Journalists and photographers discuss the lingering effects of war reporting, and coming home
This month marks nine years since the American invasion of Baghdad. While the United States military mission in Iraq officially ended in December, the impact of war will continue to reverberate for many years to come, both for those who fought it and with those who witnessed it.
The latter group was the focus at the Columbia University Graduate School of Journalism on Wednesday night, where the Dart Center for Journalism & Trauma hosted a panel of Iraq war journalists—many of whom came of age, both professionally and personally, during their time there.
Ashley Gilbertson (pictured below), a photographer with the VII agency and author of the stunning book Whiskey Tango Foxtrot, spoke first, while presenting a slide show of some of his work.
“War is fought in the shadows,” Gilbertson said. “You can’t personalize war, otherwise it becomes very difficult to pull the trigger. And that’s become my career today…trying to humanize and personalize these things so that we can all find a way to understand this story as human beings.”
Gilbertson had actually been in Iraq prior to the invasion, having traveled from his native Australia to document the refugee crisis there. After the fighting began, he started working for New York Times’ Baghdad bureau. The photograph that launched his career, he said, was of a soldier gleefully sliding down a marble banister of Saddam Hussein’s mansion, first published in TIME.
As the insurgency worsened, Gilbertson said, he found that access became harder to come by, and his subjects became more difficult to document. But his goal remained the same, he said: to put names and faces to the victims on both sides of the fighting. Two of Gilbertson’s more recent projects have documented the after-effects of violent acts committed by veterans with post-traumatic stress disorder, and the still-intact childhood bedrooms of soldiers killed overseas.
As an Iraqi national managing the Baghdad newsroom of the New York Times, Ali Adeeb’s experience of the war was very different than that of his Western colleagues. Around 2004, he remembered, sectarian war was breaking out, civilian casualties of U.S. soldiers and contractors were climbing, and mistrust was high. Friends and neighbors accused him of having been “brainwashed” by the Times. During his daily commute, he took care to hide his press badge in his sock as he drove, and then took equal care to prominently display it as he approached the Green Zone on his way to the Times newsroom. Failure to do either could have gotten him killed.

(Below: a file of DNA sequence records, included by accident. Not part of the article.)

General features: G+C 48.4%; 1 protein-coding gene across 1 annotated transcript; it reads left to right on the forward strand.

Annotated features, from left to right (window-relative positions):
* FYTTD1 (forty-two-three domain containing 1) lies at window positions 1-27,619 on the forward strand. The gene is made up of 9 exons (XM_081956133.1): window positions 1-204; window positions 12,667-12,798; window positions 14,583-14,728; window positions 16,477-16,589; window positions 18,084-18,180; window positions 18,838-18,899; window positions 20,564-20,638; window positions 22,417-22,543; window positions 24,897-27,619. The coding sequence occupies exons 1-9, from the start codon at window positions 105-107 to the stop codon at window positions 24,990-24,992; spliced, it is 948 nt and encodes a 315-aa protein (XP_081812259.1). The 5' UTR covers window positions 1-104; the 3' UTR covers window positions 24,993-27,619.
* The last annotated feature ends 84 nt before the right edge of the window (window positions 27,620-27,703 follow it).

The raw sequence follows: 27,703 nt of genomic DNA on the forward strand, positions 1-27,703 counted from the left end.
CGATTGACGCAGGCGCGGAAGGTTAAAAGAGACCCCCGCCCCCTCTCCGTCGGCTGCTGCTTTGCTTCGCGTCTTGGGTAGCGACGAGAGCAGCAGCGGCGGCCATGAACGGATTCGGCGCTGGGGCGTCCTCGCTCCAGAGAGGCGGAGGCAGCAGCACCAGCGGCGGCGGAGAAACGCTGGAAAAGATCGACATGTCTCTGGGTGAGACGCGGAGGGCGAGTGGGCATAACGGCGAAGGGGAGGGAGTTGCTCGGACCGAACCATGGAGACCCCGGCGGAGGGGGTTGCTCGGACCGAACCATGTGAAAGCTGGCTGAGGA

Adeeb spoke about how sad it was for him when he started to see Iraqis turning on one another, and how the community he’d grown up in became polarized. The release of the Abu Ghraib prisoner-abuse photographs, Adeeb said, was a rare moment of national unity, and of national humiliation.
Sarah Stillman (pictured below) spent a year investigating the under-regulated economy of “third-country nationals”: workers brought to Iraq from places like Southeast Asia, sometimes against their will, to work long hours for low pay on U.S. military bases. Logistics subcontractors—who are hired by major contractors, who are in turn paid by American taxpayers—house their employees in shipping containers, and pay them as little as $300 a month to work 12 hours shifts, 7 days a week.
Just this week, Stillman’s story for The New Yorker was awarded a Hillman Prize and named a finalist for a National Magazine Award. She clearly found an audience and made an impact with this particular topic. But she spoke about the difficulty of reporting on Iraq in general, especially now, nine years out from the invasion. Civilian casualties, post-traumatic stress, family hardships; she said it was hard to convince people they hadn’t heard it all before.
“The challenge we’re all facing is, how do we keep narrating these wars, how do we keep the focus there, when there’s such fatigue around it, and yet the trauma is sustained?” Stillman asked.
She later added that she had encountered war-fatigue not just with readers, but with editors as well. Before The New Yorker agreed to publish her piece, Stillman had pitched it to Rolling Stone. Along with her rejection, she got a bit of advice: Next time, pitch us the Hollywood version of the story, and tell us which character Julia Roberts would play.
When Magnum photographer and author Peter van Agtmael spoke, he delved deep into his complicated experience in war coverage. He was just 24 when he first went to Iraq, the same age as many of the soldiers with whom he was embedded.